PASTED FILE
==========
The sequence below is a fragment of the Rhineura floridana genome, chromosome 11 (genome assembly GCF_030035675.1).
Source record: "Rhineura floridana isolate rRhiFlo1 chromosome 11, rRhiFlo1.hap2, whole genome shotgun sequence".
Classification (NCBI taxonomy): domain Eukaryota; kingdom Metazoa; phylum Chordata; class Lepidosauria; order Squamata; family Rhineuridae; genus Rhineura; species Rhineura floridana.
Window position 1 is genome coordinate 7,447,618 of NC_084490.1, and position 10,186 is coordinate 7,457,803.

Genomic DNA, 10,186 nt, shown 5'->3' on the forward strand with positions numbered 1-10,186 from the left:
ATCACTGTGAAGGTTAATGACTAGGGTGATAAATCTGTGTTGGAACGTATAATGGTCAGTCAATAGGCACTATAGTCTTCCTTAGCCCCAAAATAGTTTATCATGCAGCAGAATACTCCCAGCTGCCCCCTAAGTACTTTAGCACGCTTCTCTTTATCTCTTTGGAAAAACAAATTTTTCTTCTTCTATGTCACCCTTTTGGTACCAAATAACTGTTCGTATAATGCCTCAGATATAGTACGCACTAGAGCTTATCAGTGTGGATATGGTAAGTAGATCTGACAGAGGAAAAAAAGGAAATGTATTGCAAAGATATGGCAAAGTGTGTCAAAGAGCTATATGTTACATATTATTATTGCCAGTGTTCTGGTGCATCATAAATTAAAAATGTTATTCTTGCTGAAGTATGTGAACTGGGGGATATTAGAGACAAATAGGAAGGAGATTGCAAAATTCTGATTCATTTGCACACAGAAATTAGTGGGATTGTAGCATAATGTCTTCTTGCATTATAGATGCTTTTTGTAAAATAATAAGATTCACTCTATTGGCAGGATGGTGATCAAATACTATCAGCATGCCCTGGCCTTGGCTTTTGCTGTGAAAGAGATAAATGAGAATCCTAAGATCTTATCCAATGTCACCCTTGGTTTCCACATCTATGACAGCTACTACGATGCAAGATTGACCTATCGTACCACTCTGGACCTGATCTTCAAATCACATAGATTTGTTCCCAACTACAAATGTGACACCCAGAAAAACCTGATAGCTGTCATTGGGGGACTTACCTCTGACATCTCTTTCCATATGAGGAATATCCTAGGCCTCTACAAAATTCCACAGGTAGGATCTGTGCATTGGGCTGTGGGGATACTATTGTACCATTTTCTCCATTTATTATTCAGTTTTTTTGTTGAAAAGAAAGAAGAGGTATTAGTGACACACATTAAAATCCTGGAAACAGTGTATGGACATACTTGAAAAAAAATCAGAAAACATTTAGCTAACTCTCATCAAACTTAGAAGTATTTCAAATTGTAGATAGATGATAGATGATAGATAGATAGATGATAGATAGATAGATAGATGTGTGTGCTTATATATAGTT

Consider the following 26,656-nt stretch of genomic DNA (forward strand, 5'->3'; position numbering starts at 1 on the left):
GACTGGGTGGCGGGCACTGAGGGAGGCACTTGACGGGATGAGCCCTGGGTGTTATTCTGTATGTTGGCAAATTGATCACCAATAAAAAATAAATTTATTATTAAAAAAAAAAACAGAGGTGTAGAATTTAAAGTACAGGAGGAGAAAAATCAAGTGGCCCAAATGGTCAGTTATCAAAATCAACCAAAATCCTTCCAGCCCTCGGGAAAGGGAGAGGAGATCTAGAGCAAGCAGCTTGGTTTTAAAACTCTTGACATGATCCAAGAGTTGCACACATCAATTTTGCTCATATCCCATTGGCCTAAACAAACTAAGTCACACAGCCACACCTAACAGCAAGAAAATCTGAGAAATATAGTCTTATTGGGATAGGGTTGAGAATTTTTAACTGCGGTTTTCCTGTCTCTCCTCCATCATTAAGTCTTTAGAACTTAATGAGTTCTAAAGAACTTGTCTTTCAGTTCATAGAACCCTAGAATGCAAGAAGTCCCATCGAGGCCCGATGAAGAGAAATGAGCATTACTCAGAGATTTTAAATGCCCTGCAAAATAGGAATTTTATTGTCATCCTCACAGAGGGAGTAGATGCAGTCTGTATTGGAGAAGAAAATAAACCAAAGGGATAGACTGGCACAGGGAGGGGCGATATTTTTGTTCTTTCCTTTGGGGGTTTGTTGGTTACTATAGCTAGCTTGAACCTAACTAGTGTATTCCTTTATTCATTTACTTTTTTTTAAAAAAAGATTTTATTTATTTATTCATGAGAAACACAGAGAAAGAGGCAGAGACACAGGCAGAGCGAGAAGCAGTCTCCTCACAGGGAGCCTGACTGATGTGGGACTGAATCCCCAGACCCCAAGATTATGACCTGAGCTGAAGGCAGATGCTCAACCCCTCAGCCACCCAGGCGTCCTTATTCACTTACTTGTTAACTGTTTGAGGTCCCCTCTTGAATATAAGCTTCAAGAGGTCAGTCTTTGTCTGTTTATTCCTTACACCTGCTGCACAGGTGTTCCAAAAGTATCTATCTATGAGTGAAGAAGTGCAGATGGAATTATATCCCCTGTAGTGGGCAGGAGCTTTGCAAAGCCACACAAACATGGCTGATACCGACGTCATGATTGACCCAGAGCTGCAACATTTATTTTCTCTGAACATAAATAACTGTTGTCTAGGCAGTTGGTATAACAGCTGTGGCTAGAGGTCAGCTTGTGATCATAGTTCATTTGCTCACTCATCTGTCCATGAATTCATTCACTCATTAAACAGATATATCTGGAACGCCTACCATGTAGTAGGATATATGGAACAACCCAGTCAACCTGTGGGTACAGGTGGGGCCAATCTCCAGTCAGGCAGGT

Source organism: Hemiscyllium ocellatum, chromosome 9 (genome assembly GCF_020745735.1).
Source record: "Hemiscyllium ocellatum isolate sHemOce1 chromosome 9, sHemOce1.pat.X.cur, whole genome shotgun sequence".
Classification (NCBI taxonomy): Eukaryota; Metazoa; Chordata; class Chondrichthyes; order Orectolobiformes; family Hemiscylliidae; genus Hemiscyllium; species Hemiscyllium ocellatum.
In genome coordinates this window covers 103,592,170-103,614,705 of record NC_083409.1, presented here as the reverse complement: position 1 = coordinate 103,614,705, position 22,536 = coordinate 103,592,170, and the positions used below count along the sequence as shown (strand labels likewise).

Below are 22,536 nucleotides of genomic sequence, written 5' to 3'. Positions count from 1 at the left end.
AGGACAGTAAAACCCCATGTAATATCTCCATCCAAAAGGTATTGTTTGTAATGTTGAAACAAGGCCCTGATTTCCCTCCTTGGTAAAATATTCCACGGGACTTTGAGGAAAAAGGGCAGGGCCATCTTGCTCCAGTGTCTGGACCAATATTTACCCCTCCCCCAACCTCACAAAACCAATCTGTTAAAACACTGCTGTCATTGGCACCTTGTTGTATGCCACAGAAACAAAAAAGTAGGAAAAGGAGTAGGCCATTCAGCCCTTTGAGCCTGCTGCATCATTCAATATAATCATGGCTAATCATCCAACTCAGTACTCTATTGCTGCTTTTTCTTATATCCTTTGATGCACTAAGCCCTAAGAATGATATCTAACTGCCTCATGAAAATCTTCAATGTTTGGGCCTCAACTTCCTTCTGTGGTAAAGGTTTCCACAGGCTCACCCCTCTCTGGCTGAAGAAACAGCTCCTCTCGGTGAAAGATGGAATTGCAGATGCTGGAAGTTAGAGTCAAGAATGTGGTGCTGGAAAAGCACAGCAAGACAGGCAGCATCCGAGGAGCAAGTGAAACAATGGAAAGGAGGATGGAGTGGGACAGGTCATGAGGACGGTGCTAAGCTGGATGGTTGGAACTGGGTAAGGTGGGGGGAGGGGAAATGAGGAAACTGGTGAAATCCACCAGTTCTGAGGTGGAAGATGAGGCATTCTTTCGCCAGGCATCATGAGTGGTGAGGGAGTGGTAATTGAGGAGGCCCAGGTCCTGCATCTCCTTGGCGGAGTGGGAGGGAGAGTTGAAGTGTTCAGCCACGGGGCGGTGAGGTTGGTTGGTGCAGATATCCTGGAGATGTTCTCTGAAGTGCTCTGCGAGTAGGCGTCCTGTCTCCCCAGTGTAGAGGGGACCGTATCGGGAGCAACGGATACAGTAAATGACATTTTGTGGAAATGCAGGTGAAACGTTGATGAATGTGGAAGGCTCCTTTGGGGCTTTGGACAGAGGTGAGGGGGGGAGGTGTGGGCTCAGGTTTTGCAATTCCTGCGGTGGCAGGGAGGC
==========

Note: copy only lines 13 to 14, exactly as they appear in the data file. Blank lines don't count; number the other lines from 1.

Below are 22,536 nucleotides of genomic sequence, written 5' to 3'. Positions count from 1 at the left end.
AGGACAGTAAAACCCCATGTAATATCTCCATCCAAAAGGTATTGTTTGTAATGTTGAAACAAGGCCCTGATTTCCCTCCTTGGTAAAATATTCCACGGGACTTTGAGGAAAAAGGGCAGGGCCATCTTGCTCCAGTGTCTGGACCAATATTTACCCCTCCCCCAACCTCACAAAACCAATCTGTTAAAACACTGCTGTCATTGGCACCTTGTTGTATGCCACAGAAACAAAAAAGTAGGAAAAGGAGTAGGCCATTCAGCCCTTTGAGCCTGCTGCATCATTCAATATAATCATGGCTAATCATCCAACTCAGTACTCTATTGCTGCTTTTTCTTATATCCTTTGATGCACTAAGCCCTAAGAATGATATCTAACTGCCTCATGAAAATCTTCAATGTTTGGGCCTCAACTTCCTTCTGTGGTAAAGGTTTCCACAGGCTCACCCCTCTCTGGCTGAAGAAACAGCTCCTCTCGGTGAAAGATGGAATTGCAGATGCTGGAAGTTAGAGTCAAGAATGTGGTGCTGGAAAAGCACAGCAAGACAGGCAGCATCCGAGGAGCAAGTGAAACAATGGAAAGGAGGATGGAGTGGGACAGGTCATGAGGACGGTGCTAAGCTGGATGGTTGGAACTGGGTAAGGTGGGGGGAGGGGAAATGAGGAAACTGGTGAAATCCACCAGTTCTGAGGTGGAAGATGAGGCATTCTTTCGCCAGGCATCATGAGTGGTGAGGGAGTGGTAATTGAGGAGGCCCAGGTCCTGCATCTCCTTGGCGGAGTGGGAGGGAGAGTTGAAGTGTTCAGCCACGGGGCGGTGAGGTTGGTTGGTGCAGATATCCTGGAGATGTTCTCTGAAGTGCTCTGCGAGTAGGCGTCCTGTCTCCCCAGTGTAGAGGGGACCGTATCGGGAGCAACGGATACAGTAAATGACATTTTGTGGAAATGCAGGTGAAACGTTGATGAATGTGGAAGGCTCCTTTGGGGCTTTGGACAGAGGTGAGGGGGGGAGGTGTGGGCTCAGGTTTTGCAATTCCTGCGGTGGCAGGGAGGC